Presentation on theme: "Subsurface exploration and sampling"— Presentation transcript:
1Subsurface exploration and sampling Soil classificationReferences:1. Holtz, Robert, D., Kovacs, Williams, D. An Introduction to Geotechnical Engineering. Englewoods Cliffs, New Jersey; Prentice-Hall, 1981.2. Schroeder, W.L., Dickenson, S.E, Warrington, Don, C. Soils in Construction. Fifth Edition. Upper Saddle River, New Jersey; Prentice Hall, 2004.Learning objectives:Background of soil classificationHow to classify soil using the Unified Soil Classification System (USCS)How to classify soil using the American Association of State Highway and Transportation Officials (AASHTO) System.How to classify soil using US Department of AgricultureSolve the most likely problems on the PE Exam.Background of soil classification:Reason for classification: Soil classification is like a language between engineers. The known soil classification communicates their probable engineering behavior, and allows engineers access to the accumulated experience of other engineers.Soil classification does not remove the need for detailed soil investigations or testing of the soil, but it gives the engineer the general behavior of the soil.The Unified Soil Classification System (USCS) and the American Association of State Highway and Transportation Officials (AASHTO) system are the common classification system we use in civil engineering practice.
2Subsurface exploration and sampling Soil classification - USCS Developed by Professor A. Casagrande in 1948 for airfield construction during World War II, and modified in 1952 for the US Bureau of Reclamation and US Army Corps of Engineers to make the system applicable to dams, foundations, and other construction.The basis concept is “ soils in which the “fines” do not affect the engineering performance are classified according to their grain size characteristics, and soils in which fines do control the engineering behavior are classified according to their plasticity characteristics.”Only a sieve analysis and Atterberg limits are required to completely classify the soil using USCS.The four major divisions of soil are1. course-grained2. fine-grained3. organic soils4. PeatThe highly organic soils and peat can be identified visually. The Course grained soils are those having more than 50% of soil being retained on the No. 200 sieve. Fine grained soils are those that allow more than 50% to pass through the No. 200 sieve.Gravel fraction = percent retained on the number 4 sieve = R4Sand fraction = percent passing through the number 200 sieve = F200The Course grained soils are then divided into Gravel (R4 > 50) and Sand (R<= 50) are then divided into four secondary groups, GW and SW(<5% passing the No. 200 sieve), GP and SP (little or no nonplastic fines), GM and SM, GC and SC. This depends on the grain size distribution and nature of fines in the soils.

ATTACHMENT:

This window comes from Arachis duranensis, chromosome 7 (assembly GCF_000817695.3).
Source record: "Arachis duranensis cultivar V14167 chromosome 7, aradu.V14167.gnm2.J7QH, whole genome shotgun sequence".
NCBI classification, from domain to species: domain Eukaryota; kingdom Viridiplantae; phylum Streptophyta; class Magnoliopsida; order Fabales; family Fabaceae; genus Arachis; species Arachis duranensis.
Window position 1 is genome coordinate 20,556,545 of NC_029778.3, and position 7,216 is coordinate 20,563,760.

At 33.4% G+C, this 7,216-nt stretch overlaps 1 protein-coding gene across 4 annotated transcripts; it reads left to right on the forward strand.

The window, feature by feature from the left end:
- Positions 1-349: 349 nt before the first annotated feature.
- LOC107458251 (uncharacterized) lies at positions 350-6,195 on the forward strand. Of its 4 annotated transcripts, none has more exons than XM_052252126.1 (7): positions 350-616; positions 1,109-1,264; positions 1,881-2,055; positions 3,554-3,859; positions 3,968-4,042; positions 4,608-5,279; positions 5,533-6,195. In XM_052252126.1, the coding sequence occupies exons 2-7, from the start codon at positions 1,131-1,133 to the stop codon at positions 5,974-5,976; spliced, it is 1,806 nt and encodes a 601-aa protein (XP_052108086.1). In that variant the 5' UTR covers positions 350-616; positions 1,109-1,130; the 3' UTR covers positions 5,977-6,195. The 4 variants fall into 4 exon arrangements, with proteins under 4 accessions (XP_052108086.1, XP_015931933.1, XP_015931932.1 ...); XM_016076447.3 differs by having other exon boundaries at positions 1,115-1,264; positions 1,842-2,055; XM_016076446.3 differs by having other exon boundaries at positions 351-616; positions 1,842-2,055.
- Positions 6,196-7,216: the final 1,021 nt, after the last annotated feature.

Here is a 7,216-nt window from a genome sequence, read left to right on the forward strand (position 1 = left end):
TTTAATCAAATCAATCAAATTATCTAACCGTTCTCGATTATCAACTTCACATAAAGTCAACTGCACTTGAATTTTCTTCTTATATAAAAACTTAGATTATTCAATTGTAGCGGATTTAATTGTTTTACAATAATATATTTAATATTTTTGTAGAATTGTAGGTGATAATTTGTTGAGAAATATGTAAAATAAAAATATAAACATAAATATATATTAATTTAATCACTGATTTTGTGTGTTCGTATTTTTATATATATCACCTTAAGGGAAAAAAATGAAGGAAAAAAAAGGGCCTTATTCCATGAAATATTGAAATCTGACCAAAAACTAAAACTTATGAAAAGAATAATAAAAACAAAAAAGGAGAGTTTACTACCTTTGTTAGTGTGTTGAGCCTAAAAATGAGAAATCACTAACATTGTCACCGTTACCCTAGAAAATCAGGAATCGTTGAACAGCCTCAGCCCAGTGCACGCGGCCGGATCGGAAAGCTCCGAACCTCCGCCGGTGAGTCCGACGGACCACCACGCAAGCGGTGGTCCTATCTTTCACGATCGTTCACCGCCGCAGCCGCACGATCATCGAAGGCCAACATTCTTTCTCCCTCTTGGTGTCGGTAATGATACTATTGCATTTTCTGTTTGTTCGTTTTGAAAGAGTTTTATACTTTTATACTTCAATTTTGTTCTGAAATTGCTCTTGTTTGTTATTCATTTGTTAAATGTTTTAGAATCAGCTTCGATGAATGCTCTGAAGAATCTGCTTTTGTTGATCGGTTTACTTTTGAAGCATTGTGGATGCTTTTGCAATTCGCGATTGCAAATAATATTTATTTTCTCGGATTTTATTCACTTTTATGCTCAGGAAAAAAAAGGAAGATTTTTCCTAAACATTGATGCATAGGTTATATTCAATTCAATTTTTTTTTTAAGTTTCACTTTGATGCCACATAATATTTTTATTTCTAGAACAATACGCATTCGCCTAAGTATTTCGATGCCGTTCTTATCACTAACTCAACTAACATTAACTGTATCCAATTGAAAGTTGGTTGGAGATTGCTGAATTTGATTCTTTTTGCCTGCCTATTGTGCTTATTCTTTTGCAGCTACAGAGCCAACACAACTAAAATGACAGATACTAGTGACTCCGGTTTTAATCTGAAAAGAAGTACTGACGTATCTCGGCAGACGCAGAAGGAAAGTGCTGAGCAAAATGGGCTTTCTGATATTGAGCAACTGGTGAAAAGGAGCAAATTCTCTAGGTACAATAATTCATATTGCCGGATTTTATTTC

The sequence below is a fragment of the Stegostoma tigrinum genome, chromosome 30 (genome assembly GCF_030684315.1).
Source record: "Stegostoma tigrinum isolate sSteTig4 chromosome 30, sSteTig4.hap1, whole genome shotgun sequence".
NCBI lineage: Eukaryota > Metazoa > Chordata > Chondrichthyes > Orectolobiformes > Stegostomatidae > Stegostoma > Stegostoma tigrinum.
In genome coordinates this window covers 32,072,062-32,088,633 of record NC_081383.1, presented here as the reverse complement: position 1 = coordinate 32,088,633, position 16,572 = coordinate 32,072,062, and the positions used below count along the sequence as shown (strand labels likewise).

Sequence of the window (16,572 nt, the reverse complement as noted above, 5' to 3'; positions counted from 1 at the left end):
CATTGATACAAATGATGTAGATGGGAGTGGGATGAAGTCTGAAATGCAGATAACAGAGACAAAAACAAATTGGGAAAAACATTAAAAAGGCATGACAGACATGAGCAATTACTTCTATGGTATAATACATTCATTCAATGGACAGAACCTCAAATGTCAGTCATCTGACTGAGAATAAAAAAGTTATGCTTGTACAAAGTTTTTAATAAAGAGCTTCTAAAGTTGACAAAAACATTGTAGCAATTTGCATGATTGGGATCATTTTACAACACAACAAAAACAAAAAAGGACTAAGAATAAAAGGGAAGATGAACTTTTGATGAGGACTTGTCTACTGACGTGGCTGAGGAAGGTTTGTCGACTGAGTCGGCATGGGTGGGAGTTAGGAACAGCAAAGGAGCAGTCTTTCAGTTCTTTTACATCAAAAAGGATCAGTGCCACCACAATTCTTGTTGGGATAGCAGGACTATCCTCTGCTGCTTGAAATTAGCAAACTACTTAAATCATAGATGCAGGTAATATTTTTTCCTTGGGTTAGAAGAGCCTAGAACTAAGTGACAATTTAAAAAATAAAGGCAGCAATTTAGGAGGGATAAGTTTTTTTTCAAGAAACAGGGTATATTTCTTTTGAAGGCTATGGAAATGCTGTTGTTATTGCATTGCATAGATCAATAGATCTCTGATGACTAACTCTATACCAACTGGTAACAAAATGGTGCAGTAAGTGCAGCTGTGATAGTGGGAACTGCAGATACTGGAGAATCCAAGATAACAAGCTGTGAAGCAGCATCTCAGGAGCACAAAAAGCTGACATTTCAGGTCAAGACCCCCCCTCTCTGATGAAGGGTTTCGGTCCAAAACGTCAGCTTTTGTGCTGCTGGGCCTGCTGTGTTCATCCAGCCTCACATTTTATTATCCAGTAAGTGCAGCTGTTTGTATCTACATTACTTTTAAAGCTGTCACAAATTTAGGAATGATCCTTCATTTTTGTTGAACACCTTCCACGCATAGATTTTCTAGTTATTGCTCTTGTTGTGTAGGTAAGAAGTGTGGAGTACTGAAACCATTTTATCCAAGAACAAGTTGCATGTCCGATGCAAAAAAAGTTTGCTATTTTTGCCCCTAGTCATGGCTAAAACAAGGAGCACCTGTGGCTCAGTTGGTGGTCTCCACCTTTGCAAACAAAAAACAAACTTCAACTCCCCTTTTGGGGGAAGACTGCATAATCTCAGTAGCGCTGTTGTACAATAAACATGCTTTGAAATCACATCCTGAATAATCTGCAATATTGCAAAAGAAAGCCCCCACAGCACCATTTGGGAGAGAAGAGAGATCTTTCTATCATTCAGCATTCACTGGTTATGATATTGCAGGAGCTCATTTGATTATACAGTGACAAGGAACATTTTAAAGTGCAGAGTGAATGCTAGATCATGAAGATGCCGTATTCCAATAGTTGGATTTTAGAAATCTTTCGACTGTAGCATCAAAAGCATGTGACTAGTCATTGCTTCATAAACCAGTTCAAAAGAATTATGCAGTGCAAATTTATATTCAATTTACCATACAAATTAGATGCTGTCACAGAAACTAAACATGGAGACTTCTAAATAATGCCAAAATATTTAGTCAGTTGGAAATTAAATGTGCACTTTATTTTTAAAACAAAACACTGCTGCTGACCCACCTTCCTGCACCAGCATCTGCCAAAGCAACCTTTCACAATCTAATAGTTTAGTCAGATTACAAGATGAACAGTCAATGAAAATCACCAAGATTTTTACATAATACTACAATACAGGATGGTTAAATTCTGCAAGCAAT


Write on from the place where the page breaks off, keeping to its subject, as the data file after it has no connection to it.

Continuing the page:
3Subsurface exploration and sampling Soil classificationWell-graded (W) has good distribution of all particle sizes. Poorly graded (P) could be uniform or skip a size. You figure out if the soil is well graded or not by the Coefficient of uniformity (Cu ) and the Coefficient of Curvature (Cc ). Cu = D60 / D10 Cc = D230 / ( D10 x D60)D60 = grain diameter at 60 % passingD30 = grain diameter at 30 % passingD10 = grain diameter at 10% passing by weightThe fine grained soils ( > 50% passing the No. 200) are subdivided in silts (M) and clays(C). These are determined by the liquid limit and plasticity index.Plasticity Index (PI) = Liquid Limit (LL) – Plastic Limit (PL)Fine-grained soils are silts (M) if their liquid limits and plasticity indices plot below the A-line on Casagrande’s plasticity chart.The Fines are clay(C) if the Liquid Limit and PI plot above the A-line.A-line separate the claylike material from those that are silty and the organics from the inorganics. The exception to this rule is organic clays (OL and OH) which plot below the A-line and behave similarly to soils of lower plasticity.L = low plasticity (liquid limit less than 50)H = high plasticity (liquid limit more than 50)